Challenges in implementing 'normative' AI guidelines, say researchers

"Normative", not clear about implementation, say researchers


Reviewing global guidelines around the use of AI, researchers found that while most of the guidelines valued privacy, transparency, and accountability, very few valued truthfulness, intellectual property, or children's rights.

Further, most of these guidelines described ethical principles and values without proposing practical methods for implementing them and without pushing for legally binding regulation, a team of researchers from the Pontifical Catholic University of Rio Grande do Sul, Brazil, found.

To determine if a global consensus existed regarding the use of artificial intelligence (AI), the researchers identified and analysed 200 documents related to AI ethics and governance published between 2014 and 2022 from 37 countries and six continents and written or translated into five different languages - English, Portuguese, French, German and Spanish.

They found that the most commonly appearing principles were transparency, security, justice, privacy, and accountability, showing up in 82.5, 78, 75.5, 68.5, and 67 per cent of the documents, respectively.

On the other hand, labour rights, truthfulness, intellectual property, and children/adolescent rights appeared the least - 19.5, 8.5, 7, and 6 per cent, respectively - in these documents, they said in their study published in the journal Patterns, emphasising that these principles deserved more attention.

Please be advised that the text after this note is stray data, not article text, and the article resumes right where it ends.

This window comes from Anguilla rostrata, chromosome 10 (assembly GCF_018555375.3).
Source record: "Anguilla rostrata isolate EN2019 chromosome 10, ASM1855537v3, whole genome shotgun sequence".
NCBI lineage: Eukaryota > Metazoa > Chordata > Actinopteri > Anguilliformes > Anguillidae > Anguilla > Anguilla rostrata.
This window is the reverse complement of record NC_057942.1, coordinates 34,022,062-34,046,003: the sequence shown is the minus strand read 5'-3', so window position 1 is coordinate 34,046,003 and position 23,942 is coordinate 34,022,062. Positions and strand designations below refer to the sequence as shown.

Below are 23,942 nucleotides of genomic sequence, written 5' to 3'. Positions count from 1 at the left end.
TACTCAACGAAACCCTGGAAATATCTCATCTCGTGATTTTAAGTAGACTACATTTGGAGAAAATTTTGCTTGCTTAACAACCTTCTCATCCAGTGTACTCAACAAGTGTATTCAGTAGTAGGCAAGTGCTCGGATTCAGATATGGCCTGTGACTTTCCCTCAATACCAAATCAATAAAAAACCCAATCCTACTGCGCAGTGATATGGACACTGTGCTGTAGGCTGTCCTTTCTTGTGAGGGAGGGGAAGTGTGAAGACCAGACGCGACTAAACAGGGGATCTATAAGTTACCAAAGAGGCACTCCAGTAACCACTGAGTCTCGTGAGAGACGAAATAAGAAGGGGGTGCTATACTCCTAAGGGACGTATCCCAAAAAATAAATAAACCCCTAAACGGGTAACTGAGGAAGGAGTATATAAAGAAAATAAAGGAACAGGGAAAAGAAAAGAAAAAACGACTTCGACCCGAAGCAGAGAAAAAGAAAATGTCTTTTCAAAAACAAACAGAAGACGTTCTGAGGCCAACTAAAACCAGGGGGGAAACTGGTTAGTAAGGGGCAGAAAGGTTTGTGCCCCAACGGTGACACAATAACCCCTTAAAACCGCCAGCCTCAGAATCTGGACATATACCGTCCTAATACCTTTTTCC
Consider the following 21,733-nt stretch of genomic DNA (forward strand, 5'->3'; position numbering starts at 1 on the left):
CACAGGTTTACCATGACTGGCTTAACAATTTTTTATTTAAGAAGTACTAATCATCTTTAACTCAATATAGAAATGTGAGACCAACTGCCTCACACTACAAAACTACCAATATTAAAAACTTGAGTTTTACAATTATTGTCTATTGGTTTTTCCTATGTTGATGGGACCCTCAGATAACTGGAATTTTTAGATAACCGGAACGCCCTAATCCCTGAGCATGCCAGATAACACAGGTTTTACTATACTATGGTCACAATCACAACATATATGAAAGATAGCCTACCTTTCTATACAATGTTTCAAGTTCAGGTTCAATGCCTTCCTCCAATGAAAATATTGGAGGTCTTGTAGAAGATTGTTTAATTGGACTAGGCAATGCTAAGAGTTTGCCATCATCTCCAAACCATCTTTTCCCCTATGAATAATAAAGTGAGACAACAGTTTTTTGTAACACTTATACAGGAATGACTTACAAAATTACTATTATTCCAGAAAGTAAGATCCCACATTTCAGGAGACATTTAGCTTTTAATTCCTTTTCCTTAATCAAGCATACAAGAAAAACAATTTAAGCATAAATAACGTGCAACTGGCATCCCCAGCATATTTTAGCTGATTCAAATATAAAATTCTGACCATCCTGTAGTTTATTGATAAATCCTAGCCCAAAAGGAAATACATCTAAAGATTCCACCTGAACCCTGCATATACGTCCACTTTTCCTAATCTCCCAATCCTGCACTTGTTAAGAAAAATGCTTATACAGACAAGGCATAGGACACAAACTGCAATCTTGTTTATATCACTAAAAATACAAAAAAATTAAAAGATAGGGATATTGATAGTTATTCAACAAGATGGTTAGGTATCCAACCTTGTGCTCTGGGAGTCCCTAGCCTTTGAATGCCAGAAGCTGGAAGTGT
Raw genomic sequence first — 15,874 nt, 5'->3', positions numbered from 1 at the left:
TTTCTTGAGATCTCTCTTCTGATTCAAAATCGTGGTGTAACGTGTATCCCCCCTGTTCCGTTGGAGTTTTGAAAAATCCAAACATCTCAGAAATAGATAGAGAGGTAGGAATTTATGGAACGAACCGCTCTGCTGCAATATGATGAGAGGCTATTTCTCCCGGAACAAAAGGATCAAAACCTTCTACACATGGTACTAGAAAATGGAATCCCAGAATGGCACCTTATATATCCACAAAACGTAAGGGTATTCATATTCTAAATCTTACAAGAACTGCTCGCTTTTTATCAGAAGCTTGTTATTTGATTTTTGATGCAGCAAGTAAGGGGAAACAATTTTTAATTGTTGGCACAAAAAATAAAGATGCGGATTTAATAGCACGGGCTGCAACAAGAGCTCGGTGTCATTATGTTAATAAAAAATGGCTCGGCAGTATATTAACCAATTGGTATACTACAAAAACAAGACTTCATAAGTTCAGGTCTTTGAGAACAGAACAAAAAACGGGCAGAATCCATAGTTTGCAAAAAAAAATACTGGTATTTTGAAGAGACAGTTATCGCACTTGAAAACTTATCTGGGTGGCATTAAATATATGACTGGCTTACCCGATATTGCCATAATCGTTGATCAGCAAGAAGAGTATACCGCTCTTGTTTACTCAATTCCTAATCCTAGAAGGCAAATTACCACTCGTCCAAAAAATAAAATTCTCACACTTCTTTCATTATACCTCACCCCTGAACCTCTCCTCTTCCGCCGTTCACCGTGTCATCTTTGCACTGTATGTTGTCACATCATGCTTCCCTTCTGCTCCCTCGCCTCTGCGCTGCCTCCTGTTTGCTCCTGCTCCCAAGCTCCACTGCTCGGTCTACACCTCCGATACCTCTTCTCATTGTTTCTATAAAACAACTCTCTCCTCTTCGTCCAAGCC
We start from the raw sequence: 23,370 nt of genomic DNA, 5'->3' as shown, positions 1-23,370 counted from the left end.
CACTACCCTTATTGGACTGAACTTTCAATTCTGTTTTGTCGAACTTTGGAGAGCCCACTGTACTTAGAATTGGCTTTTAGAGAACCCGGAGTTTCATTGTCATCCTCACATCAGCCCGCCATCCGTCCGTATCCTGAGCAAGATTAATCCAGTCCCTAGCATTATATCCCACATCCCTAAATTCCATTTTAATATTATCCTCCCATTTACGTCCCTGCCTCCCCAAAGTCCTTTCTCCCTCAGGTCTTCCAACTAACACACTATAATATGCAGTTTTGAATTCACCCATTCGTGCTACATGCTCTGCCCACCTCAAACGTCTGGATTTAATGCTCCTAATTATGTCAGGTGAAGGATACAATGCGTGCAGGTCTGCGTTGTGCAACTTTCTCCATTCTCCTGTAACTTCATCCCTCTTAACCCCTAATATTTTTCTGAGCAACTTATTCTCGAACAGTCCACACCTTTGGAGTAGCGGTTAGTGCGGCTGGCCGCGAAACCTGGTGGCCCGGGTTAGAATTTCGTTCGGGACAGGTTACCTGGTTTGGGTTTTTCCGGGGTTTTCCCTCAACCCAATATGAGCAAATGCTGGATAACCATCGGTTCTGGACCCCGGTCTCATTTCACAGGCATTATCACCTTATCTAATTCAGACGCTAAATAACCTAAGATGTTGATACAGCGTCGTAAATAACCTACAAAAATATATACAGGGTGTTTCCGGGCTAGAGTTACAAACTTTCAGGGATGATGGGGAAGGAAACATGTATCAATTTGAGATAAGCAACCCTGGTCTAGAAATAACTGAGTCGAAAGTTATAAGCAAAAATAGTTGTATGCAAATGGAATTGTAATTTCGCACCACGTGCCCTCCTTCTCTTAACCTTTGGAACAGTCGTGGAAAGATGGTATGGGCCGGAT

"Previous work predominantly centred around North American and European documents, which prompted us to actively seek and include perspectives from regions such as Asia, Latin America, Africa, and beyond," said lead author Nicholas Kluge Correa.

About 96 per cent of the AI-use guidelines were "normative", that is, describing ethical values that should be considered during AI development and use.

However, only 2 per cent of them recommended practical methods of implementing AI ethics, and only 4.5 per cent proposed legally binding forms of AI regulation, the researchers found.

"It's mostly voluntary commitments that say, 'these are some principles that we hold important', but they lack practical implementations and legal requirements," said social scientist and co-author James William Santos.

"If you're trying to build AI systems or if you're using AI systems in your enterprise, you have to respect things like privacy and user rights, but how you do that is the gray area that does not appear in these guidelines," said Santos.

Geographically, most of the guidelines came from countries in Western Europe (31.5 per cent), North America (34.5 per cent), and Asia (11.5 per cent), the team said, while less than 4.5 per cent of the documents originated in South America, Africa, and Oceania combined.

The research team said that these results suggest that many parts of the Global South are underrepresented in the global discourse on AI ethics.

In some cases, this includes countries heavily involved in AI research and development, such as China, whose output of AI-related research increased by over 120 per cent between 2016 and 2019.

"Our research demonstrates and reinforces our call for the Global South to wake up and a plea for the Global North to be ready to listen and welcome us," said co-author Camila Galvao. 

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